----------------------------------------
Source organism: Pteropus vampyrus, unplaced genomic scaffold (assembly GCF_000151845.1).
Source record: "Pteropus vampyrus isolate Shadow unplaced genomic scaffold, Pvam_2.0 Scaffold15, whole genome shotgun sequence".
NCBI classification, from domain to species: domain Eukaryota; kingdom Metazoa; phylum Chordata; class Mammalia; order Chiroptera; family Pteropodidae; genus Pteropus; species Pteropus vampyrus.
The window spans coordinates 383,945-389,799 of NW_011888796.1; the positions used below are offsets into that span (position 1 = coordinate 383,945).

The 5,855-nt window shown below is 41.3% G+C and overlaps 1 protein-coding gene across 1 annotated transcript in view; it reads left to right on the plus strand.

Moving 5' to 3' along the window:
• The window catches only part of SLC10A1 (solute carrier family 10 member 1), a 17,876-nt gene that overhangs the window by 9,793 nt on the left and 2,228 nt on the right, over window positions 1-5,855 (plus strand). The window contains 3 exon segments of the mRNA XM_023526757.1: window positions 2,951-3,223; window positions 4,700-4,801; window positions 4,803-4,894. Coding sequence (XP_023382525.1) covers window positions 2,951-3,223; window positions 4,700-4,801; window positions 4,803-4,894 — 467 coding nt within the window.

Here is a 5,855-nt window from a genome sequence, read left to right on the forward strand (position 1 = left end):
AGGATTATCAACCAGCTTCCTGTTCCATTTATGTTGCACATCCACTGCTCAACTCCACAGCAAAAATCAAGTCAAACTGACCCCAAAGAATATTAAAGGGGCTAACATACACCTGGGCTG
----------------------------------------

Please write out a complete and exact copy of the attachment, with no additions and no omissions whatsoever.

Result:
Source organism: Pteropus vampyrus, unplaced genomic scaffold (assembly GCF_000151845.1).
Source record: "Pteropus vampyrus isolate Shadow unplaced genomic scaffold, Pvam_2.0 Scaffold15, whole genome shotgun sequence".
NCBI classification, from domain to species: domain Eukaryota; kingdom Metazoa; phylum Chordata; class Mammalia; order Chiroptera; family Pteropodidae; genus Pteropus; species Pteropus vampyrus.
The window spans coordinates 383,945-389,799 of NW_011888796.1; the positions used below are offsets into that span (position 1 = coordinate 383,945).

The 5,855-nt window shown below is 41.3% G+C and overlaps 1 protein-coding gene across 1 annotated transcript in view; it reads left to right on the plus strand.

Moving 5' to 3' along the window:
• The window catches only part of SLC10A1 (solute carrier family 10 member 1), a 17,876-nt gene that overhangs the window by 9,793 nt on the left and 2,228 nt on the right, over window positions 1-5,855 (plus strand). The window contains 3 exon segments of the mRNA XM_023526757.1: window positions 2,951-3,223; window positions 4,700-4,801; window positions 4,803-4,894. Coding sequence (XP_023382525.1) covers window positions 2,951-3,223; window positions 4,700-4,801; window positions 4,803-4,894 — 467 coding nt within the window.

Here is a 5,855-nt window from a genome sequence, read left to right on the forward strand (position 1 = left end):
AGGATTATCAACCAGCTTCCTGTTCCATTTATGTTGCACATCCACTGCTCAACTCCACAGCAAAAATCAAGTCAAACTGACCCCAAAGAATATTAAAGGGGCTAACATACACCTGGGCTG